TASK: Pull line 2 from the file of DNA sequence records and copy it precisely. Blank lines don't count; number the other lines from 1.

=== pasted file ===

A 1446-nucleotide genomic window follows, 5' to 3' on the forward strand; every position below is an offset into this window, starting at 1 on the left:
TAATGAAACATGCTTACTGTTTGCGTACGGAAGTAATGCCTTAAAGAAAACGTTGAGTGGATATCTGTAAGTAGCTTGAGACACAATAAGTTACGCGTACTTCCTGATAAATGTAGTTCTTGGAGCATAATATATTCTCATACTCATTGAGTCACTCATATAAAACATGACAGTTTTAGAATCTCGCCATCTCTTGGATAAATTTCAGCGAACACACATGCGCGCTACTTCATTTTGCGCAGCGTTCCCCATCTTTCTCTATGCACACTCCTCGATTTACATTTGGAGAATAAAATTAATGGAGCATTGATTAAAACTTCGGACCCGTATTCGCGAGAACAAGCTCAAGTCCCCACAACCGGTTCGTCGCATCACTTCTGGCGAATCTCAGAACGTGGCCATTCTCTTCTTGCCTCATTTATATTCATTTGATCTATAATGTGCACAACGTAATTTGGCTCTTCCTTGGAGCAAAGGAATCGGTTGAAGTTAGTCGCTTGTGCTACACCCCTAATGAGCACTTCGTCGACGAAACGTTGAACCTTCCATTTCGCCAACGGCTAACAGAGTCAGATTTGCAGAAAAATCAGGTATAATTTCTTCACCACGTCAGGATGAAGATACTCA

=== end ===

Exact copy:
TAATGAAACATGCTTACTGTTTGCGTACGGAAGTAATGCCTTAAAGAAAACGTTGAGTGGATATCTGTAAGTAGCTTGAGACACAATAAGTTACGCGTACTTCCTGATAAATGTAGTTCTTGGAGCATAATATATTCTCATACTCATTGAGTCACTCATATAAAACATGACAGTTTTAGAATCTCGCCATCTCTTGGATAAATTTCAGCGAACACACATGCGCGCTACTTCATTTTGCGCAGCGTTCCCCATCTTTCTCTATGCACACTCCTCGATTTACATTTGGAGAATAAAATTAATGGAGCATTGATTAAAACTTCGGACCCGTATTCGCGAGAACAAGCTCAAGTCCCCACAACCGGTTCGTCGCATCACTTCTGGCGAATCTCAGAACGTGGCCATTCTCTTCTTGCCTCATTTATATTCATTTGATCTATAATGTGCACAACGTAATTTGGCTCTTCCTTGGAGCAAAGGAATCGGTTGAAGTTAGTCGCTTGTGCTACACCCCTAATGAGCACTTCGTCGACGAAACGTTGAACCTTCCATTTCGCCAACGGCTAACAGAGTCAGATTTGCAGAAAAATCAGGTATAATTTCTTCACCACGTCAGGATGAAGATACTCA